Rural hospitals also leverage telehealth for consultations between providers. Programs like Project ECHO (Extension for Community Health Outcomes), which operates in at least 22 states, help retain rural providers and build their capacity by connecting them remotely with specialty care teams. Some state legislatures, such as the Missouri General Assembly, have appropriated funds to support their ECHO program. State policymakers also are examining policies like Medicaid and private payer reimbursement and out-of-state licensure to facilitate telehealth in all settings, including rural areas. For example, all states have some degree of telehealth coverage under Medicaid and at least 34 require some type of private payer coverage.
Coordinated care delivery model
By strengthening coordination between rural hospitals and other rural health facilities, states hope to ease the overuse of rural hospital emergency departments while expanding access to health care services. Health care services are delivered in a variety of settings in rural areas, including Federally Qualified Health Centers (FQHCs), rural health clinics, rural school-based health centers and other facilities. Policymakers have looked at ways to expand the relationship between these facilities and rural hospitals.
Georgia’s Rural Hospital Stabilization Committee—comprised of legislators, health care professionals and other stakeholders—issued a final report that recommended the hub and spoke model. The committee’s goal is to ensure that rural patients receive the right care in the right setting and expand the network of services and providers. This “hub-and-spoke” model designates a rural hospital as the hub, with other points of care as the spokes (Federally Qualified Health Centers, local primary care offices, school clinics, telehealth-equipped ambulances, etc.). This facilitates coordinated care, directing patients to the most appropriate health care facility and minimizing the use of emergency departments. The Georgia General Assembly has appropriated funds to support various pilot sites for this model.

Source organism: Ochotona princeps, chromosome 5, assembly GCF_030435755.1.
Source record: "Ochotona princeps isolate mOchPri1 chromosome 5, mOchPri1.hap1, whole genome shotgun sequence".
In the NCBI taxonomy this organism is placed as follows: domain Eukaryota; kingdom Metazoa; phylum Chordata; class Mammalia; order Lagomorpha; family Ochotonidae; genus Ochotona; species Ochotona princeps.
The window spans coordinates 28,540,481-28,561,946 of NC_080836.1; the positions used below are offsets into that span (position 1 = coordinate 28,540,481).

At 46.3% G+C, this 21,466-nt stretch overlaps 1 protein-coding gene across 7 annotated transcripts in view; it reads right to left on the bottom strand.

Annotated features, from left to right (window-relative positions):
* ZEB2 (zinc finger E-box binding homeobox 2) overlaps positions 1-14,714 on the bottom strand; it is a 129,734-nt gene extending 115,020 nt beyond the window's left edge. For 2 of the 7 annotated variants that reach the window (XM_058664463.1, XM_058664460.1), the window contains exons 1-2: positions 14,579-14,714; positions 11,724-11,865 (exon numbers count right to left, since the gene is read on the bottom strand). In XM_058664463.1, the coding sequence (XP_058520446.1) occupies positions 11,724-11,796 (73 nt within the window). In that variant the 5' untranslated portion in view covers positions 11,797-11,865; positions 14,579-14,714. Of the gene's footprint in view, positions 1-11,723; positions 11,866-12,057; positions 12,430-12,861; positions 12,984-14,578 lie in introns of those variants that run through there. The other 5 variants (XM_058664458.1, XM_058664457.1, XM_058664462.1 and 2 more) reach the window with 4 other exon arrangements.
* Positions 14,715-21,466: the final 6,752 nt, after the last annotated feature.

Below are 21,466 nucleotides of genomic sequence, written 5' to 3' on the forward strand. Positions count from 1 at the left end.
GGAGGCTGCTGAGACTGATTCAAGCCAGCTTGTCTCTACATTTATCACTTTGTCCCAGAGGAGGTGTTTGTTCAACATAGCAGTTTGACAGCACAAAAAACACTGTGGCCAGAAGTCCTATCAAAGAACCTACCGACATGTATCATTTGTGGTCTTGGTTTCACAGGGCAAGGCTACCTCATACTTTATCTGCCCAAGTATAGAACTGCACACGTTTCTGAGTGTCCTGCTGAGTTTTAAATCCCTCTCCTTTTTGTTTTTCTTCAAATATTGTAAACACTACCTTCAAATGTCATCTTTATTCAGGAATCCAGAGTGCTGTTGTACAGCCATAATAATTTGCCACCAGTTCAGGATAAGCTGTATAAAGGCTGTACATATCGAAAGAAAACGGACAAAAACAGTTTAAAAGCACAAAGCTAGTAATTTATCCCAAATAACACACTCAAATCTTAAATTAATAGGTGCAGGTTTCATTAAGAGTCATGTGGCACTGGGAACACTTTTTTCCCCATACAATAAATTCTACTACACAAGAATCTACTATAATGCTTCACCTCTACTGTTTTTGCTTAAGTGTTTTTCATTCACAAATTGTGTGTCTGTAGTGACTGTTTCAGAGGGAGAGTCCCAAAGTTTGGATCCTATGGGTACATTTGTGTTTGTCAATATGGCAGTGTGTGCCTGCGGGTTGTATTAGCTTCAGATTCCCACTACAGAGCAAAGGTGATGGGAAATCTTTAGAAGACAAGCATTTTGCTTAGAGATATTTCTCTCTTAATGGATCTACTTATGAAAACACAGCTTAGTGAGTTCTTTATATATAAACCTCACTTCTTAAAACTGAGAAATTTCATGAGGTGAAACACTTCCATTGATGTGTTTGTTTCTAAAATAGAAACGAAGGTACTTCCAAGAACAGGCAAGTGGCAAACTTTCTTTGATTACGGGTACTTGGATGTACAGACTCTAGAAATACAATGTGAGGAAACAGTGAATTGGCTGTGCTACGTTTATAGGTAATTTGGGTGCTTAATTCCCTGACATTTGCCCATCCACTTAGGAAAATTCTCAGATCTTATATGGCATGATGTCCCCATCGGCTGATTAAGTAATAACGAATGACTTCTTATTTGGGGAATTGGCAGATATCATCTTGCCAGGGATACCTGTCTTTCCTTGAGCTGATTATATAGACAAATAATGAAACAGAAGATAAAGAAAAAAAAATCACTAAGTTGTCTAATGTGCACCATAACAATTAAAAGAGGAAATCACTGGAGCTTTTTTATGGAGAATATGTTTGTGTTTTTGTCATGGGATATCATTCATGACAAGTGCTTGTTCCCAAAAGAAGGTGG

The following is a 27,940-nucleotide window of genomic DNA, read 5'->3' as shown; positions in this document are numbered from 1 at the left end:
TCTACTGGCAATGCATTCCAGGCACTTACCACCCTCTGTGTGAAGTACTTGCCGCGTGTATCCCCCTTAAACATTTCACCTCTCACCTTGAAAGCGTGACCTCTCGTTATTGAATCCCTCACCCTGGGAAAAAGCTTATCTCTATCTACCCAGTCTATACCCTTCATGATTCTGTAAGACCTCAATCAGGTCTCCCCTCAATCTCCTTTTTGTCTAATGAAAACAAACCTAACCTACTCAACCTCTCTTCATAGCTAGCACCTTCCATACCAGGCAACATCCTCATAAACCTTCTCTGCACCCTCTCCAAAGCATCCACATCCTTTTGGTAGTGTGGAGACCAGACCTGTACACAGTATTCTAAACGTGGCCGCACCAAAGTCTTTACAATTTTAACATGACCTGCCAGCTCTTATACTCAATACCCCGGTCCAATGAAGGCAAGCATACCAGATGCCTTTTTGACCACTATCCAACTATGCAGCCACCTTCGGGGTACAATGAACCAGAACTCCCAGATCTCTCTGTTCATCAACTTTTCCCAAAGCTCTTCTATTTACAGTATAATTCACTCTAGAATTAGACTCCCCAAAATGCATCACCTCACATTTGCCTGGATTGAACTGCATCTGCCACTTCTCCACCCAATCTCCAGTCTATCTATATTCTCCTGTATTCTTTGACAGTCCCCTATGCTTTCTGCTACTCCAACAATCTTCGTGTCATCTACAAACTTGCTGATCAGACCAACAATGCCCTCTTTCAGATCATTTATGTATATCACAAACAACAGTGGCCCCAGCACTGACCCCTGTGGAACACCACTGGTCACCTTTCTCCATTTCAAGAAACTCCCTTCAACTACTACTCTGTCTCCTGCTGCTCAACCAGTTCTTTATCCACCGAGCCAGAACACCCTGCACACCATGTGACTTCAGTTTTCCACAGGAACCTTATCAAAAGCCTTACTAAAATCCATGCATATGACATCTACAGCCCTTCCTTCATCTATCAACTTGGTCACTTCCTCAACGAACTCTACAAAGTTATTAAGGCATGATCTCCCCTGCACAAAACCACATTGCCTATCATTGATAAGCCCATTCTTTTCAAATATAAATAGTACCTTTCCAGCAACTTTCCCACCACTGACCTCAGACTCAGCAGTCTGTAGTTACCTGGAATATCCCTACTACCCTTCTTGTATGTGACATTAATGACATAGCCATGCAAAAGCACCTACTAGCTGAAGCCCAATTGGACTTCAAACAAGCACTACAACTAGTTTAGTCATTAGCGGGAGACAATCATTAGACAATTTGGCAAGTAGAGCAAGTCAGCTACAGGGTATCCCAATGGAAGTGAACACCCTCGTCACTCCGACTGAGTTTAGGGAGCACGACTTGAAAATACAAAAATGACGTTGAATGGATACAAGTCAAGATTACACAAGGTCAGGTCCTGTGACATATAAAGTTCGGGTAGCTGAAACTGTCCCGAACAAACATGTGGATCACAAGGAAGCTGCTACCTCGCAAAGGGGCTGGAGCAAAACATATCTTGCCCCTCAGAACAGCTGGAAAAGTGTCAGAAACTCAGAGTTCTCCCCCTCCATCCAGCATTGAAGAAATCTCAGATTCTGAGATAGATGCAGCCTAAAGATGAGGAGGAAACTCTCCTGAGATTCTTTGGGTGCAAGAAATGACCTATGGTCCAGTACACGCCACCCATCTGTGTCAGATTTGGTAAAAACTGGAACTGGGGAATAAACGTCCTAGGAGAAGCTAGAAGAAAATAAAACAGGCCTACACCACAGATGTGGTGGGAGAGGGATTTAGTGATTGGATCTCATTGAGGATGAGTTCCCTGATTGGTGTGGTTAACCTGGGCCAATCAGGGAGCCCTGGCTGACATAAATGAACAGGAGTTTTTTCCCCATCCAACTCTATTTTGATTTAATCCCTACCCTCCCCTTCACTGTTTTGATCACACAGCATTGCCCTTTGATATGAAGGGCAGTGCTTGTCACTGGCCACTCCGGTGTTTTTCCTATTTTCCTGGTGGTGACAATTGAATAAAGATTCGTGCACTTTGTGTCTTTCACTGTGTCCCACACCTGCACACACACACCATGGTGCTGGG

Congress enacted legislation in 1997 enabling the Centers for Medicare & Medicaid to designate certain rural facilities as critical access hospitals in an attempt to lessen their financial vulnerability and ensure access to essential health services in isolated areas. To qualify for a critical access designation, the facility must meet certain criteria, such as having 25 or fewer beds and being at least 35 miles away from another facility. Critical access hospitals receive cost-based reimbursement for Medicare patients, and in some cases Medicaid patients, depending on the state. This designation allows critical access hospitals to be reimbursed for 101 percent of their costs for services provided to eligible patients. As of February 2017, more than 1,300 hospital had been designated as critical access hospitals across the U.S.